By the second half of the film, his motives quickly change as more is revealed when he takes on the assassination job in Rome. This alone reveals more of the reason as to why he would continue fighting not just in the film, but in the possibility of a third sequel, or in this case, chapter. Aside from this, the film also does slow down at certain points during the middle-half. While the dialogue does contribute to the overall story, the dialogue in the previous film did take as much as time. Nothing to really worry about, just something that significantly stood out.
In the past year, it has been great to see that Hollywood can still make outstanding kick-butt action films with simple film plots and characters, such as Dredd (2012), Mad Max: Fury Road (2015), and now the John Wick franchise. While the first chapter stands out with a better premise, the action significantly stands out in the second chapter which won’t disappoint fan. With how the chapter came a close, it is safe to say that the rumors for a third sequel are definitely true.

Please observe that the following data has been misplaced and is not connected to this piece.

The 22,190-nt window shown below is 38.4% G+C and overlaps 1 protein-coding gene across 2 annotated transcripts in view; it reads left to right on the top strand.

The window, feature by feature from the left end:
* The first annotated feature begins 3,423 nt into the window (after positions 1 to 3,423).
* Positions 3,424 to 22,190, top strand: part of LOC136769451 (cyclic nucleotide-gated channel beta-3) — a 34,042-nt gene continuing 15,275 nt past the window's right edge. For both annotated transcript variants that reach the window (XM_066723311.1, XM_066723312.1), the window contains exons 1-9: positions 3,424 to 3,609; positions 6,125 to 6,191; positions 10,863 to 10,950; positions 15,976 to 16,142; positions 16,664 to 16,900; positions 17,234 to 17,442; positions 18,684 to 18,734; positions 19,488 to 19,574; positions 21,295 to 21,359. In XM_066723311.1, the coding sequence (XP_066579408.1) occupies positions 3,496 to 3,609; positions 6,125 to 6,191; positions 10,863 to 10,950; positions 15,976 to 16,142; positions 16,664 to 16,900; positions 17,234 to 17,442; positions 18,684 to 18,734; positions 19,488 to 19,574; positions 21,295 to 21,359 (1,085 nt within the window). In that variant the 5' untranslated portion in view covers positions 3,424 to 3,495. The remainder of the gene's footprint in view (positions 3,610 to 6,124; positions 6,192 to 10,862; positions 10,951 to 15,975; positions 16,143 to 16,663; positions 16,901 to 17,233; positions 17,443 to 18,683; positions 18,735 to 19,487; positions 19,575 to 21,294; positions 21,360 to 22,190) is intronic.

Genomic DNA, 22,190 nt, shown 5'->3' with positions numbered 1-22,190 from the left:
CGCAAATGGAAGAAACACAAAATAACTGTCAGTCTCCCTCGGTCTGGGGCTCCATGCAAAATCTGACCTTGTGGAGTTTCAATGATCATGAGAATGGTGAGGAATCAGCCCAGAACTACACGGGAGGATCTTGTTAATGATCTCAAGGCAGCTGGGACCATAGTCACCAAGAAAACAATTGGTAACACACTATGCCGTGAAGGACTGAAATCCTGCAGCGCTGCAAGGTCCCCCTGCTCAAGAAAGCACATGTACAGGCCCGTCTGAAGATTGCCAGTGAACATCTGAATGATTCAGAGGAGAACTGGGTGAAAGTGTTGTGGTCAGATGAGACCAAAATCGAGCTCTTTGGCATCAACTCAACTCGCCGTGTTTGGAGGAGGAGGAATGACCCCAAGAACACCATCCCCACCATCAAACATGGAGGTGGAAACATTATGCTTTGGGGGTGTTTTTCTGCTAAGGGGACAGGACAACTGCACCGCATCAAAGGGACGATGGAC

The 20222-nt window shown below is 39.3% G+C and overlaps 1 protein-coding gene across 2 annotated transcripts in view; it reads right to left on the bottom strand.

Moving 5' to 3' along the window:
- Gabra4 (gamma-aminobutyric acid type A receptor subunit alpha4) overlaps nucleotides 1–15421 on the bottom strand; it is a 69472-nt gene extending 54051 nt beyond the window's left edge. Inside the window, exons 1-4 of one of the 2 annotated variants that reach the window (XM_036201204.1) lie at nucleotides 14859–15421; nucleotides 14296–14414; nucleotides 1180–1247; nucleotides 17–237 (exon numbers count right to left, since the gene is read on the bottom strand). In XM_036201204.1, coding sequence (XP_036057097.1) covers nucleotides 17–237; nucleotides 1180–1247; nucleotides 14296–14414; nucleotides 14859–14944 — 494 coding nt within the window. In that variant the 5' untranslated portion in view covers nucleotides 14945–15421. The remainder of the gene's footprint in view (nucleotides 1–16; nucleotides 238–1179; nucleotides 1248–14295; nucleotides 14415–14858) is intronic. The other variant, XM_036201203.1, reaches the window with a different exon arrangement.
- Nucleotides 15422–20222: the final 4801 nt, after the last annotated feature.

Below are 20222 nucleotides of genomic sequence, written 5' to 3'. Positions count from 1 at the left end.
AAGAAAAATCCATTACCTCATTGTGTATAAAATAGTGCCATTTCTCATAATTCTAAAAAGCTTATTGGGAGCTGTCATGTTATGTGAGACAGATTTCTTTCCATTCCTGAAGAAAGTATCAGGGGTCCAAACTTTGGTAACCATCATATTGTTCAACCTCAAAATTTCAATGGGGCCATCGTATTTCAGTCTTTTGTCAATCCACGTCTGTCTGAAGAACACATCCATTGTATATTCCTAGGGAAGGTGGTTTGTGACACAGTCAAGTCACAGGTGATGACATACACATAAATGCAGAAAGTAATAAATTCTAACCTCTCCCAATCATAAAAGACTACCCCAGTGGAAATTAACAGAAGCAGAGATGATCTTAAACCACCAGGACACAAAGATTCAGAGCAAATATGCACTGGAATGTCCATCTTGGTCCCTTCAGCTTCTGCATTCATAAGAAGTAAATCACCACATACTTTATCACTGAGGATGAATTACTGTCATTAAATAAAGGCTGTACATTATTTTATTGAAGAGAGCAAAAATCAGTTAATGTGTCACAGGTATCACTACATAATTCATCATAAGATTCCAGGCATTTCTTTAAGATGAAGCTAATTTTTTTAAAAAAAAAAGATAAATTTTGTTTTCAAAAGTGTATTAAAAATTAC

Trey Soto

Trey Soto holds a B.A. in Communication Studies from Biola University, emphasis in Interpersonal/Rhetorical Theory. He has been a Film Critic/Analysis for over a year at Geeks Under Grace and other websites such as Temple of Geek. In his spare time, he enjoys comic book literature, screenwriting, production assistant freelancing, photography, cosplay, and hosting his own film podcast T.V. Trey on Podbean and iTunes.